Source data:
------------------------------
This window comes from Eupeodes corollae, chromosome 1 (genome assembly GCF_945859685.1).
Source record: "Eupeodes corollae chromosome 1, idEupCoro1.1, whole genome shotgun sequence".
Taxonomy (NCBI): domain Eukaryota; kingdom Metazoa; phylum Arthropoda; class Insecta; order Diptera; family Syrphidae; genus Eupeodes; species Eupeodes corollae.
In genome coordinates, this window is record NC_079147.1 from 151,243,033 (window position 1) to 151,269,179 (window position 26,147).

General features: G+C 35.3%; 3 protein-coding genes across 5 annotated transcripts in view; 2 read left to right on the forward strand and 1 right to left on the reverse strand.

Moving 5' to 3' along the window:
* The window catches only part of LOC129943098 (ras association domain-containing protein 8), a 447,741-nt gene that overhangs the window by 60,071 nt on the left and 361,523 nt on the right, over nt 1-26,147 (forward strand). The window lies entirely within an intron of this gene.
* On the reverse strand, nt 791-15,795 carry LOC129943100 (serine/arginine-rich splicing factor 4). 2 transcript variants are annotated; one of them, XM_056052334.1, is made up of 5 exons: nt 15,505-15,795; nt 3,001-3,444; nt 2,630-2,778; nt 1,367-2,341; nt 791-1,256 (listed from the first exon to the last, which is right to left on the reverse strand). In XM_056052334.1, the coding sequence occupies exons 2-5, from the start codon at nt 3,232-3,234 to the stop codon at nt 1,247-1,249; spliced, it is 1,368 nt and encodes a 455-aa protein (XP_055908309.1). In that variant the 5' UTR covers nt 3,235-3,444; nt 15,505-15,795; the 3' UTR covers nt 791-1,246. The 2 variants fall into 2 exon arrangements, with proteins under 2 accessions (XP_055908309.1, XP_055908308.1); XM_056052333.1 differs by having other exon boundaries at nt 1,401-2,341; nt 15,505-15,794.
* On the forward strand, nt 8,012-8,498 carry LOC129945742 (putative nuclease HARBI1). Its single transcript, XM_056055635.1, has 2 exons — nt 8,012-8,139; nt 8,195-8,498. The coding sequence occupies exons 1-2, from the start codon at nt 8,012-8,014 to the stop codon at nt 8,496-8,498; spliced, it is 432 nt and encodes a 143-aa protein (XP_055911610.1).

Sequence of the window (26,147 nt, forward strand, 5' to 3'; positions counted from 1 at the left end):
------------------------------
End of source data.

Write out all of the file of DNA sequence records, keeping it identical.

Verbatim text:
This window comes from Eupeodes corollae, chromosome 1 (genome assembly GCF_945859685.1).
Source record: "Eupeodes corollae chromosome 1, idEupCoro1.1, whole genome shotgun sequence".
Taxonomy (NCBI): domain Eukaryota; kingdom Metazoa; phylum Arthropoda; class Insecta; order Diptera; family Syrphidae; genus Eupeodes; species Eupeodes corollae.
In genome coordinates, this window is record NC_079147.1 from 151,243,033 (window position 1) to 151,269,179 (window position 26,147).

General features: G+C 35.3%; 3 protein-coding genes across 5 annotated transcripts in view; 2 read left to right on the forward strand and 1 right to left on the reverse strand.

Moving 5' to 3' along the window:
* The window catches only part of LOC129943098 (ras association domain-containing protein 8), a 447,741-nt gene that overhangs the window by 60,071 nt on the left and 361,523 nt on the right, over nt 1-26,147 (forward strand). The window lies entirely within an intron of this gene.
* On the reverse strand, nt 791-15,795 carry LOC129943100 (serine/arginine-rich splicing factor 4). 2 transcript variants are annotated; one of them, XM_056052334.1, is made up of 5 exons: nt 15,505-15,795; nt 3,001-3,444; nt 2,630-2,778; nt 1,367-2,341; nt 791-1,256 (listed from the first exon to the last, which is right to left on the reverse strand). In XM_056052334.1, the coding sequence occupies exons 2-5, from the start codon at nt 3,232-3,234 to the stop codon at nt 1,247-1,249; spliced, it is 1,368 nt and encodes a 455-aa protein (XP_055908309.1). In that variant the 5' UTR covers nt 3,235-3,444; nt 15,505-15,795; the 3' UTR covers nt 791-1,246. The 2 variants fall into 2 exon arrangements, with proteins under 2 accessions (XP_055908309.1, XP_055908308.1); XM_056052333.1 differs by having other exon boundaries at nt 1,401-2,341; nt 15,505-15,794.
* On the forward strand, nt 8,012-8,498 carry LOC129945742 (putative nuclease HARBI1). Its single transcript, XM_056055635.1, has 2 exons — nt 8,012-8,139; nt 8,195-8,498. The coding sequence occupies exons 1-2, from the start codon at nt 8,012-8,014 to the stop codon at nt 8,496-8,498; spliced, it is 432 nt and encodes a 143-aa protein (XP_055911610.1).

Sequence of the window (26,147 nt, forward strand, 5' to 3'; positions counted from 1 at the left end):